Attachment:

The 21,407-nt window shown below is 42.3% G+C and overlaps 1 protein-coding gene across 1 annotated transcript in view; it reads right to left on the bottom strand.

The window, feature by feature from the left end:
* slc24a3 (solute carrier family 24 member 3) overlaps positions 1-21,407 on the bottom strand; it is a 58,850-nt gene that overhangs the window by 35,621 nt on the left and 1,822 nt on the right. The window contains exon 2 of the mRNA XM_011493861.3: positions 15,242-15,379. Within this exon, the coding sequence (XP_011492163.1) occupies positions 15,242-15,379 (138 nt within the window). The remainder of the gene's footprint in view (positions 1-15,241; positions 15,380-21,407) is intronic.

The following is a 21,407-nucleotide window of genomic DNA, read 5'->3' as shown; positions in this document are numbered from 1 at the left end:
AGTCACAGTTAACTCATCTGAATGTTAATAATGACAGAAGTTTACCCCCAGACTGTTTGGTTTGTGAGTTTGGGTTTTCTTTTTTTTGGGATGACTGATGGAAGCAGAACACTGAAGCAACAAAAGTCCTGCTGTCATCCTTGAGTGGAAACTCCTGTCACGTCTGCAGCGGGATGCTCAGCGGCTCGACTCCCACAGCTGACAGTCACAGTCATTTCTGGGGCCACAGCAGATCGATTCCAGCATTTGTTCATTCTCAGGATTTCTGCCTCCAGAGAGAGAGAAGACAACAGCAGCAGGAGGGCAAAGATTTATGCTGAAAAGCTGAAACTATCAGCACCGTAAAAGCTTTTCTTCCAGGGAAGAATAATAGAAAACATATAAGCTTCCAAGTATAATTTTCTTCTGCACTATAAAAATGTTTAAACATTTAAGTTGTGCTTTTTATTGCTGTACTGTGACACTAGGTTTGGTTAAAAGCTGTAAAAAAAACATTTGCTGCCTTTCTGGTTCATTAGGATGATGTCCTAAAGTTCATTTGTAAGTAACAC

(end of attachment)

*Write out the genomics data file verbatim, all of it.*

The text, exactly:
The 21,407-nt window shown below is 42.3% G+C and overlaps 1 protein-coding gene across 1 annotated transcript in view; it reads right to left on the bottom strand.

The window, feature by feature from the left end:
* slc24a3 (solute carrier family 24 member 3) overlaps positions 1-21,407 on the bottom strand; it is a 58,850-nt gene that overhangs the window by 35,621 nt on the left and 1,822 nt on the right. The window contains exon 2 of the mRNA XM_011493861.3: positions 15,242-15,379. Within this exon, the coding sequence (XP_011492163.1) occupies positions 15,242-15,379 (138 nt within the window). The remainder of the gene's footprint in view (positions 1-15,241; positions 15,380-21,407) is intronic.

The following is a 21,407-nucleotide window of genomic DNA, read 5'->3' as shown; positions in this document are numbered from 1 at the left end:
AGTCACAGTTAACTCATCTGAATGTTAATAATGACAGAAGTTTACCCCCAGACTGTTTGGTTTGTGAGTTTGGGTTTTCTTTTTTTTGGGATGACTGATGGAAGCAGAACACTGAAGCAACAAAAGTCCTGCTGTCATCCTTGAGTGGAAACTCCTGTCACGTCTGCAGCGGGATGCTCAGCGGCTCGACTCCCACAGCTGACAGTCACAGTCATTTCTGGGGCCACAGCAGATCGATTCCAGCATTTGTTCATTCTCAGGATTTCTGCCTCCAGAGAGAGAGAAGACAACAGCAGCAGGAGGGCAAAGATTTATGCTGAAAAGCTGAAACTATCAGCACCGTAAAAGCTTTTCTTCCAGGGAAGAATAATAGAAAACATATAAGCTTCCAAGTATAATTTTCTTCTGCACTATAAAAATGTTTAAACATTTAAGTTGTGCTTTTTATTGCTGTACTGTGACACTAGGTTTGGTTAAAAGCTGTAAAAAAAACATTTGCTGCCTTTCTGGTTCATTAGGATGATGTCCTAAAGTTCATTTGTAAGTAACAC